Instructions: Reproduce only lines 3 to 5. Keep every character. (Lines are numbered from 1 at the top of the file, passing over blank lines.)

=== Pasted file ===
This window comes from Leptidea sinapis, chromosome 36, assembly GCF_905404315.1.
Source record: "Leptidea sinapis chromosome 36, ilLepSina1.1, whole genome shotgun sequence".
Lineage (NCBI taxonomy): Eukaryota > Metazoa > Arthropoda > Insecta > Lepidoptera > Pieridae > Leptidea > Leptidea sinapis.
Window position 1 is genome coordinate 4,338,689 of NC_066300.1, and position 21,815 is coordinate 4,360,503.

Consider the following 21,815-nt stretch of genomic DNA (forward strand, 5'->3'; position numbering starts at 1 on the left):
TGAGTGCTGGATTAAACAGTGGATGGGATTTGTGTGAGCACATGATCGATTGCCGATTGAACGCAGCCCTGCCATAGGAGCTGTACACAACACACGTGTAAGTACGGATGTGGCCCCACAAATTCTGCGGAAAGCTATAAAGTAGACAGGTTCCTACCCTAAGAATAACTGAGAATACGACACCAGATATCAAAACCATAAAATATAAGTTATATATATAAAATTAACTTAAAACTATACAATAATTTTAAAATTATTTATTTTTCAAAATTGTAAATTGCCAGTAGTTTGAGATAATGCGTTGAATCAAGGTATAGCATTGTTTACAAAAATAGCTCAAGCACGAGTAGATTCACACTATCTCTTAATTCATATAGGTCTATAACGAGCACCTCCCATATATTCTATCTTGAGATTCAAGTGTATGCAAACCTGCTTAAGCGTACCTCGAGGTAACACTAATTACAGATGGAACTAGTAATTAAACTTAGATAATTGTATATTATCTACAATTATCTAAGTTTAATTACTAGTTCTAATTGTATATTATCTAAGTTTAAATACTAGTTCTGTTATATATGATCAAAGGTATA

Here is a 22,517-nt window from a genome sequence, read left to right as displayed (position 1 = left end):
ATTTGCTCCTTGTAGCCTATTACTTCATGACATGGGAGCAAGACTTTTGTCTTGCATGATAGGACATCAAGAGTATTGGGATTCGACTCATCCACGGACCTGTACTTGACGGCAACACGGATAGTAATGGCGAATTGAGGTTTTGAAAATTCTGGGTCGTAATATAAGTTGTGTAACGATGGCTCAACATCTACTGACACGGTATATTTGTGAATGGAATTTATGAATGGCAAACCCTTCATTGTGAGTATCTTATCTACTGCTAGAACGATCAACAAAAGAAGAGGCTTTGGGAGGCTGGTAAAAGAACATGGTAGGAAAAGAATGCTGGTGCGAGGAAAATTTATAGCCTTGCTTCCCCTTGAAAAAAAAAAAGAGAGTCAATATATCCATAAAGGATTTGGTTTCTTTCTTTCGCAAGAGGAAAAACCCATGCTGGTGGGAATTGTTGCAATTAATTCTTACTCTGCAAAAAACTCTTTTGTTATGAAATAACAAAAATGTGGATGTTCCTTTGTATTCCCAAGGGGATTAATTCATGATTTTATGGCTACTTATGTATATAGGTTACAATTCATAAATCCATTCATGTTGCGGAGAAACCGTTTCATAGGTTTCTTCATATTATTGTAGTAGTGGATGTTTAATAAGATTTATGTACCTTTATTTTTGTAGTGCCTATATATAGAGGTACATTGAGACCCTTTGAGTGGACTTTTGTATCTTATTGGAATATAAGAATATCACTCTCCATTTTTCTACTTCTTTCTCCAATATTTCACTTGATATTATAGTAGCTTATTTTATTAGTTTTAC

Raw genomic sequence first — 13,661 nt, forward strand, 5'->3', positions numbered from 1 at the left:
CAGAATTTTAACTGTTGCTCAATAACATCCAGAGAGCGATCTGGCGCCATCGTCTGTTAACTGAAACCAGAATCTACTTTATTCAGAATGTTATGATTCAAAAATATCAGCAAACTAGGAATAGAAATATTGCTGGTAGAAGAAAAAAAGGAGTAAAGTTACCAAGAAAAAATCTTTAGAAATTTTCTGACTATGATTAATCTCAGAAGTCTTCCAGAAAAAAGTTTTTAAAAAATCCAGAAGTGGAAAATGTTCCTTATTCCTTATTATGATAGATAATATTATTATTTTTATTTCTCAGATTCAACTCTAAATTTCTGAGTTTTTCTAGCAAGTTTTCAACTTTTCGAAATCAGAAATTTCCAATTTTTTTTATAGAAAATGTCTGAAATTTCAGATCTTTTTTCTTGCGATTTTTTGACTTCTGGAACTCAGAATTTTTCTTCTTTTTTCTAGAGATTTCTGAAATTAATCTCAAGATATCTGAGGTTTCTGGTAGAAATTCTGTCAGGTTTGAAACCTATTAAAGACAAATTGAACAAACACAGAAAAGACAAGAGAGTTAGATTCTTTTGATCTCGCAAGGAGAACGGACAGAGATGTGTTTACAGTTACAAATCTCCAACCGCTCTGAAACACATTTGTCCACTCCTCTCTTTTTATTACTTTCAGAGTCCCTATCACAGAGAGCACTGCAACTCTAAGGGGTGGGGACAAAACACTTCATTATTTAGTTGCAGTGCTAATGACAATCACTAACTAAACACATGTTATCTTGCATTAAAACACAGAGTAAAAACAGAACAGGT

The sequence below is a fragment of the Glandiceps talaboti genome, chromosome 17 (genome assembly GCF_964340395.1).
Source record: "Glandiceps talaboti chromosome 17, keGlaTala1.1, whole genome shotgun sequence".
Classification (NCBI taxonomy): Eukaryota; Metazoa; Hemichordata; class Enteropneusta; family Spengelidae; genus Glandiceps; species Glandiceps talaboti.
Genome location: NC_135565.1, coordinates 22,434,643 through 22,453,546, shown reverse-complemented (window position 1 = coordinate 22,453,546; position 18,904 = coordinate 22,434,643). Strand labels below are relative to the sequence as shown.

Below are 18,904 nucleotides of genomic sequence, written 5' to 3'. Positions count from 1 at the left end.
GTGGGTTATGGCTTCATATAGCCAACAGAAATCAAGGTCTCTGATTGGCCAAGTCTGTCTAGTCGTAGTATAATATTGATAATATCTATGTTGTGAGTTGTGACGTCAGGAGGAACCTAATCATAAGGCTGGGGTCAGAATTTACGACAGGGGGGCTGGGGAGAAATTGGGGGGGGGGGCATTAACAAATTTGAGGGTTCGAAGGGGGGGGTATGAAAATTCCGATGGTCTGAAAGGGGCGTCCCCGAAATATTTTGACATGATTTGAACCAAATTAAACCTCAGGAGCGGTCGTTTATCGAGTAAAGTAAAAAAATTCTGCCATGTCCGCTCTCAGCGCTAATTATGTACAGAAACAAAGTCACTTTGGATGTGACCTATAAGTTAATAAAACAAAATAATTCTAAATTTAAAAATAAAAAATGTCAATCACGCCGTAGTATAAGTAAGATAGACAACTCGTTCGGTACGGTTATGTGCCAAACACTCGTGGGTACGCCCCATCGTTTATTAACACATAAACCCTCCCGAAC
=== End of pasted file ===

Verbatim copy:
Lineage (NCBI taxonomy): Eukaryota > Metazoa > Arthropoda > Insecta > Lepidoptera > Pieridae > Leptidea > Leptidea sinapis.
Window position 1 is genome coordinate 4,338,689 of NC_066300.1, and position 21,815 is coordinate 4,360,503.

Consider the following 21,815-nt stretch of genomic DNA (forward strand, 5'->3'; position numbering starts at 1 on the left):